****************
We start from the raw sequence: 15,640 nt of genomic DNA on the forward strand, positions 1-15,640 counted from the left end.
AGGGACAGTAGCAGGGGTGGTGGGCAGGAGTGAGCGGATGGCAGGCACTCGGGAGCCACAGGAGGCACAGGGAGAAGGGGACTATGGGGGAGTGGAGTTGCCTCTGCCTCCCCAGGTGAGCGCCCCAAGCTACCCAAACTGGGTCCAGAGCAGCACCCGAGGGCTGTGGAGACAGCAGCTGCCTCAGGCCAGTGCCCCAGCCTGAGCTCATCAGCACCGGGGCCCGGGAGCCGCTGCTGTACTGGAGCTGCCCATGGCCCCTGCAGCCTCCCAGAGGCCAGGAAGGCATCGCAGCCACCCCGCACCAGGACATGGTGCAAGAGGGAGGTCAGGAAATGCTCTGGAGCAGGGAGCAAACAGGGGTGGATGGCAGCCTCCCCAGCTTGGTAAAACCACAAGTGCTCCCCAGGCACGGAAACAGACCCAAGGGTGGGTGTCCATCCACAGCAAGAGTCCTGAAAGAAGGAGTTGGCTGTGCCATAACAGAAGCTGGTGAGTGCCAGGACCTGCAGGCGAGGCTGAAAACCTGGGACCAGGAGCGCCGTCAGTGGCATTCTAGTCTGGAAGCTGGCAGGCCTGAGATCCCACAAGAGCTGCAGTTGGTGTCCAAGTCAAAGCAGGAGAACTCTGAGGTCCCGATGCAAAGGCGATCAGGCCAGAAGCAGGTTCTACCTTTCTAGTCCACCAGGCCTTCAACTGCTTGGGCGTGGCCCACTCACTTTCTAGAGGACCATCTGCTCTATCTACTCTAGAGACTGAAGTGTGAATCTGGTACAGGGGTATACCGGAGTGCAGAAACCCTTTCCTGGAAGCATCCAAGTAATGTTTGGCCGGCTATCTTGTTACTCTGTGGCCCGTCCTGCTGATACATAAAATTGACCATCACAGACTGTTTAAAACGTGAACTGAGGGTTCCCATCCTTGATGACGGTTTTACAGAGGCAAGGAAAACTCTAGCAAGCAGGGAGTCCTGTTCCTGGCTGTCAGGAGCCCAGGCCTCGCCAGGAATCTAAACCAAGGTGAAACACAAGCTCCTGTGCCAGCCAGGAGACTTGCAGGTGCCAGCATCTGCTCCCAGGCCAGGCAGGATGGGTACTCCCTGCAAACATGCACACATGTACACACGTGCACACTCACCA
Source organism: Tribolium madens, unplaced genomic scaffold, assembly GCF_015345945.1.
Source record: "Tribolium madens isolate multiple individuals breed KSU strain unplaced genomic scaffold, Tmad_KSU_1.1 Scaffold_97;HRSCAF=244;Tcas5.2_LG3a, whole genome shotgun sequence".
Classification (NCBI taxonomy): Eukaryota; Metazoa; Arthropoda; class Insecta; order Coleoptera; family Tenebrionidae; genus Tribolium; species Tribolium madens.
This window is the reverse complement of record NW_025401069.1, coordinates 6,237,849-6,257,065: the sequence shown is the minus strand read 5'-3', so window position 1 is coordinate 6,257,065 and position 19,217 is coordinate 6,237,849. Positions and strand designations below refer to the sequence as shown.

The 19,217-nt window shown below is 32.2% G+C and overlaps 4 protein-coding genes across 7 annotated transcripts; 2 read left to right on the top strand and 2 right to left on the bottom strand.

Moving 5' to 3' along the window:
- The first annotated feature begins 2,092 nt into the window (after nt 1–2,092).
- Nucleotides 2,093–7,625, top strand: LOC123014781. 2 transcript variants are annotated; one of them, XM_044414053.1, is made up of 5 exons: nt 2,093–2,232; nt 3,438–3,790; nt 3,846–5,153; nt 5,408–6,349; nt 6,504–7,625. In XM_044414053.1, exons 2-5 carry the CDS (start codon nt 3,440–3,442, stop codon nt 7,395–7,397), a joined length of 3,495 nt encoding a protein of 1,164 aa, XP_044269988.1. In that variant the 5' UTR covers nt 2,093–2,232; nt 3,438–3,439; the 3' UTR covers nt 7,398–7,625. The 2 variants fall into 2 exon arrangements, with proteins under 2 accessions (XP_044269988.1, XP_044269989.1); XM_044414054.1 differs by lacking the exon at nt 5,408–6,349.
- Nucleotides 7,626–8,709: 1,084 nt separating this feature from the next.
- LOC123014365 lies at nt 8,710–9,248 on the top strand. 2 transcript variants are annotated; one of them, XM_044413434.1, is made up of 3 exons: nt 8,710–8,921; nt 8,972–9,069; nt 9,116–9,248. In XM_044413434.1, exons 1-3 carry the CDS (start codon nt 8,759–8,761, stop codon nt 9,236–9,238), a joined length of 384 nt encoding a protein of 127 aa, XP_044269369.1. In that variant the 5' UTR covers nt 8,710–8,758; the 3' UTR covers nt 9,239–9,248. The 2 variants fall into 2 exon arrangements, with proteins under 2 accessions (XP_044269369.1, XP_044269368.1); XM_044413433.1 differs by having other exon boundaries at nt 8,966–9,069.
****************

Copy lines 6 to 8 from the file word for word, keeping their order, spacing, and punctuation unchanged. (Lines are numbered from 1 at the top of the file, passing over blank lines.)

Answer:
This window is the reverse complement of record NW_025401069.1, coordinates 6,237,849-6,257,065: the sequence shown is the minus strand read 5'-3', so window position 1 is coordinate 6,257,065 and position 19,217 is coordinate 6,237,849. Positions and strand designations below refer to the sequence as shown.

The 19,217-nt window shown below is 32.2% G+C and overlaps 4 protein-coding genes across 7 annotated transcripts; 2 read left to right on the top strand and 2 right to left on the bottom strand.

Moving 5' to 3' along the window: